Randy W Garland DDS*
Garland Endodontics, Encinitas, California, USA
Received Date: March 29, 2016 Accepted Date: April 13, 2017 Published Date: April 18, 2017
Citation: Garland RW (2017) No Shaping Endodontic Treatment of a Mandibular Canine Utilizing the Gentle Wave Procedure: A Case Report. Oral health case Rep 3: 135. doi:10.4172/2471-8726.1000135
Copyright: © 2017 Garland RW. This is an open-access article distributed under the terms of the Creative Commons Attribution License, which permits unrestricted use, distribution, and reproduction in any medium, provided the original author and source are credited.
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Introduction: One of the main goals of root canal therapy is to remove pulp tissue, layers of infected dentin and biofilms attached to the root canal surface, yet this requires enlargement of root canals for mechanical instrumentation and access of irrigants. Reports indicate that larger size files and file tapers allow for increased penetration of irrigants albeit at the greater risk of complications including ledge formation, instrument separation, perforation, and root fracture.
Background: In this case report, a mandibular right cuspid presented with sensitivity to percussion and a deep coronal restoration.
Methods: The tooth was conservatively accessed and then patency and working length were established utilizing a size 10/.02 hand file. For preservation of tooth structure, maintenance of original canal anatomy, and to decrease the risk of complications normally seen in standard endodontics, a no shaping endodontic treatment utilizing the Gentle Wave® Procedure was performed. No shaping with endodontic files was performed. Only the Gentle Wave Procedure was employed to clean and disinfect the root canal system. The canal was obturated using a single cone technique with gutta-percha and BC Sealer™.
Results: Post-procedure radiographs of the non-shaped canal show no voids and a flush fill depicting a clinically significant obturation.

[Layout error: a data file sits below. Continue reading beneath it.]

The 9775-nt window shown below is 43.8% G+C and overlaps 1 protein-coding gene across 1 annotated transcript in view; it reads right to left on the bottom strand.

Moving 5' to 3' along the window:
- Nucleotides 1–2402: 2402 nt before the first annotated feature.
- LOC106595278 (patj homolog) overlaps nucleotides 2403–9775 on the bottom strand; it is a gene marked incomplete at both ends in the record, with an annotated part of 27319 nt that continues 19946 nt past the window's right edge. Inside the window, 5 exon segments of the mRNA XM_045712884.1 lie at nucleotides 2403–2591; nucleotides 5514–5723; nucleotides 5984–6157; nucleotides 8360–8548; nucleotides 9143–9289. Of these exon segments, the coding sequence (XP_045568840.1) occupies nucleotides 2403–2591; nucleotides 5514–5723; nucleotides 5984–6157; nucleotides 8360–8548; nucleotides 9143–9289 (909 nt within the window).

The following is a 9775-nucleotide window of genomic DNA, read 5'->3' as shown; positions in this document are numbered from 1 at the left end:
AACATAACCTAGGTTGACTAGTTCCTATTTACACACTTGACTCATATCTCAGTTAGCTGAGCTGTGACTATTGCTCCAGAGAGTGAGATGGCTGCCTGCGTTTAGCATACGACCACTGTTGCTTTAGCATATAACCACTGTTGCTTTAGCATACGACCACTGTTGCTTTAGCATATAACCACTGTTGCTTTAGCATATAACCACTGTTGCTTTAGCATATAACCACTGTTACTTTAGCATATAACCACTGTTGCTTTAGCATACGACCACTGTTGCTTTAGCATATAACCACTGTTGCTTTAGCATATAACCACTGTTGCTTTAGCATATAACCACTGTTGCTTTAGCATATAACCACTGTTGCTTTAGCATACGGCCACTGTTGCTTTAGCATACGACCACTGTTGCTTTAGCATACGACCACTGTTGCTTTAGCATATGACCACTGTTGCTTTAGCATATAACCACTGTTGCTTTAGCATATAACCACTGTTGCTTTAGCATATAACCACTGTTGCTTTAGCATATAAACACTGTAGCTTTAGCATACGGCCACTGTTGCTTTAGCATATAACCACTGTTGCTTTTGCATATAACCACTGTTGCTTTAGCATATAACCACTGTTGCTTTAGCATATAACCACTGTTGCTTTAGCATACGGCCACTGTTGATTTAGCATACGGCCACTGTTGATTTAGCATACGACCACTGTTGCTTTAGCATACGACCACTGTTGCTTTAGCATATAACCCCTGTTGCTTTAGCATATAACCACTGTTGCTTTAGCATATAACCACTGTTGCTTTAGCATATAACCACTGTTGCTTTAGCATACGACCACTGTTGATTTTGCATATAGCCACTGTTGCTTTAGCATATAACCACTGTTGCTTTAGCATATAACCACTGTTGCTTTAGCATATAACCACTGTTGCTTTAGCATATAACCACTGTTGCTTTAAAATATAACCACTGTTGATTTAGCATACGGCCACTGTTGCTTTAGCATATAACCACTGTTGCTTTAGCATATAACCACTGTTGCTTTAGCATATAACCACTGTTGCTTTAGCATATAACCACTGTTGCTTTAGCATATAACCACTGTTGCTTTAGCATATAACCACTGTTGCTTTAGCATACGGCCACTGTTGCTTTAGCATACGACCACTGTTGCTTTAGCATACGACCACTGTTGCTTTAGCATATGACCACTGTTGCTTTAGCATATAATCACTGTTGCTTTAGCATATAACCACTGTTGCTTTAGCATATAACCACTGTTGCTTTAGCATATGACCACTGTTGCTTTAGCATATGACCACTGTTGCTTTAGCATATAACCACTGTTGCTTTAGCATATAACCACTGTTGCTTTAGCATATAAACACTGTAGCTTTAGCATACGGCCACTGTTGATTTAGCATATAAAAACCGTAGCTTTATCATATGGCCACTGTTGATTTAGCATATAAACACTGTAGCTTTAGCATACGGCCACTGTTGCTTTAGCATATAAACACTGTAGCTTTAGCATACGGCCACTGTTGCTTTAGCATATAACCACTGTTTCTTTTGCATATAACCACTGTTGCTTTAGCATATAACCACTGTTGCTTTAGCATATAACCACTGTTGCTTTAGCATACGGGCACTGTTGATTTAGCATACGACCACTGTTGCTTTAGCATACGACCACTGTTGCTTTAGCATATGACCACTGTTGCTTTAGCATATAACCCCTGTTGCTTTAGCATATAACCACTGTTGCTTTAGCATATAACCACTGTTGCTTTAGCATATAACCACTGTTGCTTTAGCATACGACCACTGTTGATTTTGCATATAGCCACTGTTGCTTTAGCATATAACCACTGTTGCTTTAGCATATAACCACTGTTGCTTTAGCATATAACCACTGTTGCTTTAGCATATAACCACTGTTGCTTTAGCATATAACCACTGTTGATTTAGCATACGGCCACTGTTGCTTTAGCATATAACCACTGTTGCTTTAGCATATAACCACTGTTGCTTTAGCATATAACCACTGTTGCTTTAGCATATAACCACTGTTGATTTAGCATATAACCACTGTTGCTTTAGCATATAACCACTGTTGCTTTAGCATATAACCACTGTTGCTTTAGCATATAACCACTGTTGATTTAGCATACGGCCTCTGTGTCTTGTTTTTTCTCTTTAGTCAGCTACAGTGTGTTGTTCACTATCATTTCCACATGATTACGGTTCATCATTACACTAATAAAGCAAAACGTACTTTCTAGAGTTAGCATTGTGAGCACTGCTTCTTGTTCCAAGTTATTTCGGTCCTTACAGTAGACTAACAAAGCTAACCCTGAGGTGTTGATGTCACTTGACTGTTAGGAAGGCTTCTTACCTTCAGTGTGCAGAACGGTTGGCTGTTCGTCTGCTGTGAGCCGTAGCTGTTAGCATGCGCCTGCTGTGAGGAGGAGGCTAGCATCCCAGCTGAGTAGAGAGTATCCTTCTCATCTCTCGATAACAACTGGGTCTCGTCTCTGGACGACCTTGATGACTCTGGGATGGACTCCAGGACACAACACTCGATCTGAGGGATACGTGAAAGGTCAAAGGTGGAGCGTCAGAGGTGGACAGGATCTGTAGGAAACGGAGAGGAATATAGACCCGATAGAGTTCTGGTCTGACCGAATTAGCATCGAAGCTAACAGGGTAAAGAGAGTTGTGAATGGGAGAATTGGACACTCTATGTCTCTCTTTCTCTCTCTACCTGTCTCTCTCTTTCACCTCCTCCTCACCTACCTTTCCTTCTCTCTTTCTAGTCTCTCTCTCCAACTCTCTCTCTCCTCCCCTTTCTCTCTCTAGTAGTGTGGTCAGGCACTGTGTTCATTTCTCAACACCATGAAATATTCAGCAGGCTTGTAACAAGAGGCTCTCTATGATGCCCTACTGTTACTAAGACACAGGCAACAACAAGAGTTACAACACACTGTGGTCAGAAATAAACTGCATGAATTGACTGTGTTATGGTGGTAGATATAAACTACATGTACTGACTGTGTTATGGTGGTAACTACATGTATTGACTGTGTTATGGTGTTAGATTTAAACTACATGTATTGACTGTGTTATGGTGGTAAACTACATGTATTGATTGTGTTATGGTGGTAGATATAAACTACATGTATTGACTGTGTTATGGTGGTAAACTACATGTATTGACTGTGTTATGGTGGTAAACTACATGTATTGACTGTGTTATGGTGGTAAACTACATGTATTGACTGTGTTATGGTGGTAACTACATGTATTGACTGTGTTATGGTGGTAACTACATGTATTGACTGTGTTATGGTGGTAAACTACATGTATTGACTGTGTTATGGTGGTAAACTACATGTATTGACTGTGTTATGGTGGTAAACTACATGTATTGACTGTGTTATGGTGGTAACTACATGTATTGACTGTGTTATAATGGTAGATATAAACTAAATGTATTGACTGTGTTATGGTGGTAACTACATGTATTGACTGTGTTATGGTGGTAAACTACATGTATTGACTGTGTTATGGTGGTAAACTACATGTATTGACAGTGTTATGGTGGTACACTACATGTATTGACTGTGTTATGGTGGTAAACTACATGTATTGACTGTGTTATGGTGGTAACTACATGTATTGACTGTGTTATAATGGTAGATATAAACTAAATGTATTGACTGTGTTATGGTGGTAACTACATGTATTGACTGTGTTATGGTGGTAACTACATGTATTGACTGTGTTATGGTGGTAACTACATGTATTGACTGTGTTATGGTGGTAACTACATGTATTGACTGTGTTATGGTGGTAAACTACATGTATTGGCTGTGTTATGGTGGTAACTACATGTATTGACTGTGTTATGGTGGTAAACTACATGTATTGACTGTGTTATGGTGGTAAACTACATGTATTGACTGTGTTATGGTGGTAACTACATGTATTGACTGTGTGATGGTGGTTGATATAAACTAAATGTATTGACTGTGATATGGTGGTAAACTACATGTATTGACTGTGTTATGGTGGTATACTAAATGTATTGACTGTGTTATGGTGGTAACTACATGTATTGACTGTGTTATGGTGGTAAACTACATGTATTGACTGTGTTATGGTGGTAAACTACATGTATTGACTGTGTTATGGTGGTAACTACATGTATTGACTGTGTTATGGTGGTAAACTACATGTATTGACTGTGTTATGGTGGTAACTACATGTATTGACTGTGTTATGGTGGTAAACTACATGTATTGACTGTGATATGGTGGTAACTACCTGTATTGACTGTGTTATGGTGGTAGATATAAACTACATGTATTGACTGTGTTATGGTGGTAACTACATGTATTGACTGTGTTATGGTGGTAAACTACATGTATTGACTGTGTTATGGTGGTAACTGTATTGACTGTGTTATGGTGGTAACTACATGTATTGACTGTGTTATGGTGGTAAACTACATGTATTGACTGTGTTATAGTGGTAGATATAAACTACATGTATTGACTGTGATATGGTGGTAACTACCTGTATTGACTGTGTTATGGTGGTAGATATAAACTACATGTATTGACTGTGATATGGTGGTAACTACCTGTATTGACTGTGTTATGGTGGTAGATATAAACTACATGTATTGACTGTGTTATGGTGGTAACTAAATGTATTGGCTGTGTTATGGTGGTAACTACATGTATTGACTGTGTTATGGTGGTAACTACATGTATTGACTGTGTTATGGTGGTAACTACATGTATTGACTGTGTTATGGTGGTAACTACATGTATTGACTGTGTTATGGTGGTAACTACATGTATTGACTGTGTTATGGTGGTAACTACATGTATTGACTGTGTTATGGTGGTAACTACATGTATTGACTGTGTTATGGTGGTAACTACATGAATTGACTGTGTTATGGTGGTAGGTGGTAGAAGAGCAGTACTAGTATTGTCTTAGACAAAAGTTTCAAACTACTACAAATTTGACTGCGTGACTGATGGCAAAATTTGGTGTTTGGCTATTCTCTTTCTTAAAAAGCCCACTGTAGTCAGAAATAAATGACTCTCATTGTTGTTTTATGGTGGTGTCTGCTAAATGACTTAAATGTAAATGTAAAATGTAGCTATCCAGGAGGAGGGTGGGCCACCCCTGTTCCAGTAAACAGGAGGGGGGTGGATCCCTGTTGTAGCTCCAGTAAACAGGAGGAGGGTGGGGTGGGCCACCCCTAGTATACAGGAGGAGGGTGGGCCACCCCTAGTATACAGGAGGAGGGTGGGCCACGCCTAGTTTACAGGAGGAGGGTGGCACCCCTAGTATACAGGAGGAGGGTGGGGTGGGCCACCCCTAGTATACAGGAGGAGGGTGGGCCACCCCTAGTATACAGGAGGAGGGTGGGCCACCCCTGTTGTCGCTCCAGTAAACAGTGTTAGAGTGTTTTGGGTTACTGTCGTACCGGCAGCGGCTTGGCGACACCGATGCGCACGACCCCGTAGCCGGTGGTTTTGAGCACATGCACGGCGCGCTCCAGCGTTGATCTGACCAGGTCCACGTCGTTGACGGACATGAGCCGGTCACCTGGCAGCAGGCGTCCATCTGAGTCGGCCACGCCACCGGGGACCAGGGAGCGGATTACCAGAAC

Discussion: This case report demonstrates the ability of the Gentle Wave Procedure to clean anterior teeth without the use of instrumentation for shaping thereby conserving the natural tooth structure and decreasing the chance of complications as seen in standard endodontic treatment.
Uninstrumented canal; GentleWave procedure; Multisonic ultracleaning; No shaping; Anterior
Due to limitations in standard endodontic therapy there have been great endeavors to effectively clean, shape and disinfect the root canal system while preserving the natural anatomy of the tooth . Maintaining the natural canal anatomy and preservation of tooth structure has been correlated to higher clinical success rates [2-5]. A major issue in tooth preservation is the need to maximize cleaning and disinfection. One of the main goals of root canal therapy is to remove pulp tissue, layers of infected dentin and biofilms attached to the root canal surface. Yet this requires enlargement of root canals for mechanical instrumentation and access of irrigants [6,7]. Instrumentation to a minimum of size #35 with larger apical preparations and tapers has been reported as having greater irrigation effectiveness, cleaning and disinfection [3-5,8]. While this level of instrumentation may improve cleaning, it is reported to increase the chance of complications including apical transportation, ledge formation, instrument separation and root fractures . Even still, after mechanical instrumentation, 50% to 65% of the root canal system may remain untouched, regardless of the system used for cleaning and shaping [5,7,10].